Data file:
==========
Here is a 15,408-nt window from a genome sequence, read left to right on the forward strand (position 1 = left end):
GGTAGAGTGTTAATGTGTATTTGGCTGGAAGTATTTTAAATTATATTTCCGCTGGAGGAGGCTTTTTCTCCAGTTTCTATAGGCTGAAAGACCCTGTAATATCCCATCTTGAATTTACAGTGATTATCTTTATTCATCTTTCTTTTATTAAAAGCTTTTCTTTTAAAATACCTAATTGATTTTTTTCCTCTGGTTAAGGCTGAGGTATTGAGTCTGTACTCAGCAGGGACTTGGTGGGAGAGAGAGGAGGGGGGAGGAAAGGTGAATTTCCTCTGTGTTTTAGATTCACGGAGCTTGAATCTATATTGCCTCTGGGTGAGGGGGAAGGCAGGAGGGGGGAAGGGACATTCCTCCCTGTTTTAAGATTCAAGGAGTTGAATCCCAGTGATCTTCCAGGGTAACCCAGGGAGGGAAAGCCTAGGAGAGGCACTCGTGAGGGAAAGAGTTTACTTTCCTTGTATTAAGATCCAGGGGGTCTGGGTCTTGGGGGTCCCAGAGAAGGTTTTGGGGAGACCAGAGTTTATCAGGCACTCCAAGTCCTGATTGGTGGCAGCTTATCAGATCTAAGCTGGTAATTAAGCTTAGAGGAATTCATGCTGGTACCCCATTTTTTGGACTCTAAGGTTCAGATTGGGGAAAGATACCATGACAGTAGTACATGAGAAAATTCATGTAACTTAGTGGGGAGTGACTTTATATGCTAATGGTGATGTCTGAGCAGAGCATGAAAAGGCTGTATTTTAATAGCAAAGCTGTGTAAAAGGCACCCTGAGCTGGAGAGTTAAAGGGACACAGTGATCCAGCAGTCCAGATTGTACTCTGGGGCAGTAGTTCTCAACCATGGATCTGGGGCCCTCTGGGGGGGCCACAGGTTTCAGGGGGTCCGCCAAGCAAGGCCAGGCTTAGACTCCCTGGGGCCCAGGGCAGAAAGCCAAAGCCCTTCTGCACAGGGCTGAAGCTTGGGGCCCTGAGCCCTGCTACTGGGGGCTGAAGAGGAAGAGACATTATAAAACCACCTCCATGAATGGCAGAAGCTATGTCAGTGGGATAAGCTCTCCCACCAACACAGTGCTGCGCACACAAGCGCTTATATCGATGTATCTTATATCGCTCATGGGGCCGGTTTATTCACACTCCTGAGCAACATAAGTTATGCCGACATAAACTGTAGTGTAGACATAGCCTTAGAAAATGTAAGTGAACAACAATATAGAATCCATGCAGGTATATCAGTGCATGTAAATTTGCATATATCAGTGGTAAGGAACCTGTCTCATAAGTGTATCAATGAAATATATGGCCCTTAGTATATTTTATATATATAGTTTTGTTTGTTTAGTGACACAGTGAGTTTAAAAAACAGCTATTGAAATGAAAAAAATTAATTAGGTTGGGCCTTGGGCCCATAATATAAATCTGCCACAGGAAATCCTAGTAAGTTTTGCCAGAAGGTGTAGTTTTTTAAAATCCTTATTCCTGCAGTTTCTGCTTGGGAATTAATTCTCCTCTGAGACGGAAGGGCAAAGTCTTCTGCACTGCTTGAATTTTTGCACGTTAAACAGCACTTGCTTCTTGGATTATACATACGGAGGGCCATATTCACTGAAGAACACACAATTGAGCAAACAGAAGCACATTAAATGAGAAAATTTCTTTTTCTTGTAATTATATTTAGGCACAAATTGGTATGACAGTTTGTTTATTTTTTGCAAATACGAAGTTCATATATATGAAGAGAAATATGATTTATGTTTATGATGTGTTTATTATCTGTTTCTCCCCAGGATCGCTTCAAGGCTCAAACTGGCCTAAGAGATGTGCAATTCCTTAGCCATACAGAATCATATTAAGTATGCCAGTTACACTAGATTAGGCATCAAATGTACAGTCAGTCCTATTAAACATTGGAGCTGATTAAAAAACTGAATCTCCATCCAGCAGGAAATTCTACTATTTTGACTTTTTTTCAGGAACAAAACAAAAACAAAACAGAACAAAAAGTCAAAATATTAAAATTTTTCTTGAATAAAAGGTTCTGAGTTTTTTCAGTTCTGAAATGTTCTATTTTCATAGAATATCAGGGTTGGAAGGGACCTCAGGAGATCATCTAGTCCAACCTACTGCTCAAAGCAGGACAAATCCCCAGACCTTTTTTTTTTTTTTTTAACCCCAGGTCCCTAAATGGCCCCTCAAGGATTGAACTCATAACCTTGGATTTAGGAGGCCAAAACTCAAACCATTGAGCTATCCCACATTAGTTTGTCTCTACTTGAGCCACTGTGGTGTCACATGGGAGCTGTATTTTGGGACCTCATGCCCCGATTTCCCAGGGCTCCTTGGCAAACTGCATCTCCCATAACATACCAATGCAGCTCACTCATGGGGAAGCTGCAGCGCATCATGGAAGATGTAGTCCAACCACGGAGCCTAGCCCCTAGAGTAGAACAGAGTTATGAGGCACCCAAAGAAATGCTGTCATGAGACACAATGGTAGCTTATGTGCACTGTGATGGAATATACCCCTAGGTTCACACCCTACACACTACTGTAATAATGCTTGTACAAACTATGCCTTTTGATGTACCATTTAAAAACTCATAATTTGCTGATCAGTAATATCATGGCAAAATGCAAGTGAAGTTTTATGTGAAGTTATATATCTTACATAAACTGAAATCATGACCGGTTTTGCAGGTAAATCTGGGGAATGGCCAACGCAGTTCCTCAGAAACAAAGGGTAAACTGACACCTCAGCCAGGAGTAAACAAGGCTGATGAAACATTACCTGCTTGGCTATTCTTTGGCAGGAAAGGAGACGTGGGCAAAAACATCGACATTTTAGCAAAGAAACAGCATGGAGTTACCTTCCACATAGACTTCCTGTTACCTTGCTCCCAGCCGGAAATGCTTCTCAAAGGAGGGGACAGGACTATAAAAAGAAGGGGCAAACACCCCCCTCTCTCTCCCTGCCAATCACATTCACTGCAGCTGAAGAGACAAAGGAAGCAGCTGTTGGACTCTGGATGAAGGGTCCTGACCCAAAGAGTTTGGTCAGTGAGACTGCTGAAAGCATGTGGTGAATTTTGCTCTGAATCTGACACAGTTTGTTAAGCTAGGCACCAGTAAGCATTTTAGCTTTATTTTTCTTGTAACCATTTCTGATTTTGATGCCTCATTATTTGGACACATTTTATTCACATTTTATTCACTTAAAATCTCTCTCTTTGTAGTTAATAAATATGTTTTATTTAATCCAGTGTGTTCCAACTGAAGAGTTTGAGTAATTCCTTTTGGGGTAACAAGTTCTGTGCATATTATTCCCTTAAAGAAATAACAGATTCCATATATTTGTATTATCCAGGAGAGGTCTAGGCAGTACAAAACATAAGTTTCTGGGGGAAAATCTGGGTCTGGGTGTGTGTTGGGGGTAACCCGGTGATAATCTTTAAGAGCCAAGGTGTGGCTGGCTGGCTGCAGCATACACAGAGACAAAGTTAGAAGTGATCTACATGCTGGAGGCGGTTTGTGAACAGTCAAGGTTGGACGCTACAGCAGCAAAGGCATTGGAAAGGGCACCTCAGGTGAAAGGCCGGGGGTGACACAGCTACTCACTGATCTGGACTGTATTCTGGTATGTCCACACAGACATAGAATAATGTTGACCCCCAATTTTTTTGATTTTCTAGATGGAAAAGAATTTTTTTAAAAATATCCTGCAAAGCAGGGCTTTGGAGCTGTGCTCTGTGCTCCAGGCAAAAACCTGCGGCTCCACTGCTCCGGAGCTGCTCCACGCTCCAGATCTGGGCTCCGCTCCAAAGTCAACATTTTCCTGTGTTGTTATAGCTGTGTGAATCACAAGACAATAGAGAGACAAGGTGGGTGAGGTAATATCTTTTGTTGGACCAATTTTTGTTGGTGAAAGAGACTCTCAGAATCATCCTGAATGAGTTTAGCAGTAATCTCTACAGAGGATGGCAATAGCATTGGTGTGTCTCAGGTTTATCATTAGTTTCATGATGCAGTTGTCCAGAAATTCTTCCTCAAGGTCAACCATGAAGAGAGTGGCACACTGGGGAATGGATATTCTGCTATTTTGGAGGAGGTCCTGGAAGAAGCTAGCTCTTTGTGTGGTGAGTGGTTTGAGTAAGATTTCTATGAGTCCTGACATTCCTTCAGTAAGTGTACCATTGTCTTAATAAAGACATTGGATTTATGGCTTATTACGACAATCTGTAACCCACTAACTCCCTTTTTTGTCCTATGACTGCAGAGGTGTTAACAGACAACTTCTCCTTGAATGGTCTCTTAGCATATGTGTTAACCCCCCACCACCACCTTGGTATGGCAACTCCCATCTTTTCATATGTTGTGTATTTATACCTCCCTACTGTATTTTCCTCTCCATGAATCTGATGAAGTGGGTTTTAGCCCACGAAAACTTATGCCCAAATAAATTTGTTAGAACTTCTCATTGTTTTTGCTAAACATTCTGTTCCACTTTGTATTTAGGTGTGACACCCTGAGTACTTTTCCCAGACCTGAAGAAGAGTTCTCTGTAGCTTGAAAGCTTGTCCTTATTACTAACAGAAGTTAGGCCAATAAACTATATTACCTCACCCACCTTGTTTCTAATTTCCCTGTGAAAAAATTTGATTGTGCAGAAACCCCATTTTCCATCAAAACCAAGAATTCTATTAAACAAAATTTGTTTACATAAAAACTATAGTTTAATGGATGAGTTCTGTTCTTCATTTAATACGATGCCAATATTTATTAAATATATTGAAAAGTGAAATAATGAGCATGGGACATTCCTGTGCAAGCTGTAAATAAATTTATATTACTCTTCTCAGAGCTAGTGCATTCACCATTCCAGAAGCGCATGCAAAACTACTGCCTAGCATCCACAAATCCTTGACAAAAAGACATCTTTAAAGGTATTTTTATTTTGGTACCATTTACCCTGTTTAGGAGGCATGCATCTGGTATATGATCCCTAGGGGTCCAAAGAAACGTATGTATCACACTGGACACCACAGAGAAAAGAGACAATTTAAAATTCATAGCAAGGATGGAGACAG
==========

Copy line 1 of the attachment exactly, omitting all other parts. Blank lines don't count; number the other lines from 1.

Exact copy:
Here is a 15,408-nt window from a genome sequence, read left to right on the forward strand (position 1 = left end):